Opposition between the French and Italian fencing schools


Beginning with the mid-17th century, when the French shortened their epee, fencing with thrusting weapons started to progress rapidly in terms of the variety of techniques, dexterity and rapidity. This moment was the starting point for a sharp divergence between the more progressive French school and the more conservative Italian school. These differences reached their peak toward the end of the 19th century.

From the second half of the 18th century, France had been making rapid and significant progress in fencing, clearly outpacing Italy. In 1736 the Frenchman Girard introduced the eighth and last parry, almost two centuries after the first seven parries. In 1755 the entry on fencing in the French Encyclopedia mentioned for the first time the need to introduce a fencing mask to prevent accidents. However, it wasn’t until a decade later that fencing masks were finally introduced.

Ancient 19th-century postcard, France

In 1766 in Paris, fencing instructor Dane published a substantial treatise on handling cold steel, most of which was devoted to techniques of deflecting and capturing the opponent’s weapon unarmed. Presently these techniques are banned in fencing.

The introduction of the fencing mask served as a powerful impetus for further technical and tactical improvement of fencing.

At the same time, a rivalry between two schools started in France: the old classical school (Bertrand, La Buasier, Cordenua, Bondi and others) and the practical school founded by the famous French fencer of the early 19th century Lafoger.

His famous 1816 bout in Paris against Count Bondi, the best fencer in Paris of the time, became a milestone event in the history of fencing. Lafoger was short, but possessed extraordinary agility.

The little known provincial fencing instructor Lafoger came to Paris with a view to testing his theory in practice with the finest representative of the classical school – Count Bondi. His spectacular victory in front of an enormous audience and all fencing masters of the time created a sensation. In 1730, academician Ernst Leguve, a follower of the old school, wrote the following in his article entitled “Tournament of the 19th Century”: “The sharp reaction of realism against romantic academism in literature and fine art could not but affect fencing. Gomar, Cherleman, Cordenua, and others could witness with genuine regret the emergence of a new school which, aiming only for the jab, has rejected the requirements of elegance and grace of movements as useless and laughable. It is in vain that Bertrand, our matchless Bertrand, tried to prove with his lessons and own example that one can be the most gracious and the strongest fighter as the same time. With each passing day the new school earned its right to exist. From now on fencing remains, without a doubt, a useful and exciting exercise, but it is no longer an art form, as there is no art without beauty”.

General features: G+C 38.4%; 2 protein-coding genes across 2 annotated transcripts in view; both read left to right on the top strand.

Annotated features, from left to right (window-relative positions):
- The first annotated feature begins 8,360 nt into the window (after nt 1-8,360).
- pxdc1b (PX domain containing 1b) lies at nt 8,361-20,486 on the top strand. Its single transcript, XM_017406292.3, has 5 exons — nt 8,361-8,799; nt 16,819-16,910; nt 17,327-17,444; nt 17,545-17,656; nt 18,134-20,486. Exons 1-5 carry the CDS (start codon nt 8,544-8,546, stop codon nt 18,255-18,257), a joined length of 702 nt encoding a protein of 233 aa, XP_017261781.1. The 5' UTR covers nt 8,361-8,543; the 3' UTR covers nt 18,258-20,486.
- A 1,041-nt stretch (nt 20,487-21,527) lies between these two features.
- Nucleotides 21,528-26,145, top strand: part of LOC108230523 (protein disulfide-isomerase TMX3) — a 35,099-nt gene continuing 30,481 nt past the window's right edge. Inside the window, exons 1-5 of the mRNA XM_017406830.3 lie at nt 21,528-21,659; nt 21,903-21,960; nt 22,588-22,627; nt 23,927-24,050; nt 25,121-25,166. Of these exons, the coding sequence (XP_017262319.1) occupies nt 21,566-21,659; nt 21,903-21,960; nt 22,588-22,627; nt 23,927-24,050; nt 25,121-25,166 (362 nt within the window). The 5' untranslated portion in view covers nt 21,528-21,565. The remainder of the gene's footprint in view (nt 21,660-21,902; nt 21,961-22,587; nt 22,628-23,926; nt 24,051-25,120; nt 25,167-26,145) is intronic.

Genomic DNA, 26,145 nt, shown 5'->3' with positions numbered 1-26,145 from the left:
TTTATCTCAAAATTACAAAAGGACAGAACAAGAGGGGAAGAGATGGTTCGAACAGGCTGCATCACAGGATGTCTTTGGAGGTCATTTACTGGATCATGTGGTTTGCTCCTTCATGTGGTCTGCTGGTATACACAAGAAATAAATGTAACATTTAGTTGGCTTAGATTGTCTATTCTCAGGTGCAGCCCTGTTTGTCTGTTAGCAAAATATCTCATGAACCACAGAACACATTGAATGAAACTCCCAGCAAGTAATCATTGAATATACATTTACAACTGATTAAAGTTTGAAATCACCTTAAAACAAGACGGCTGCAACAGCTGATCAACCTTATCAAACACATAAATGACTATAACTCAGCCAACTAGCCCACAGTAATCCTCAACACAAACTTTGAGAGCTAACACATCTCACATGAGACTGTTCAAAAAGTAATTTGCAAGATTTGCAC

During this period of rivalry between schools, the principle of rationalization and deliberateness of each move and action formed the foundation of the fencing technique and tactic. Jacob was among the first reputable trail-blazers in this respect. He insisted on the introduction of counter-ripostes and prolonged fighting phrases, which is the typical and most complex characteristic of the French school.

From the end of the 18th century and for most of the 19th century Italian fencing remained under the French influence. While introducing their methods, the French primarily introduced their own instructors and weapons (without the crosspiece and with the guard shaped as an eight). The structure of the weapon and modified grips changed the technique, methods, and tactic of fencing in northern Italy (on French-occupied territories). Three schools formed in Italy: the North Italian school led by Radaelli, who adopted the fundamental principles of the French school, the South Italian school headed by the Parize family of fencing masters, who preserved the Italian weapons (with the crosspiece and martingale) and Italian technique, and the median school headed by Marcianni. The latter occupied the most favorable position, adopting the greatest accomplishments the two former schools. In 1879 Italy established a governmental commission to unify teaching methods. The commission supported nationalist trends and in 1883 adopted the system of the Neapolitan Academy professor Mazaniello Parize.

 

From ‘Fencing Future’

 

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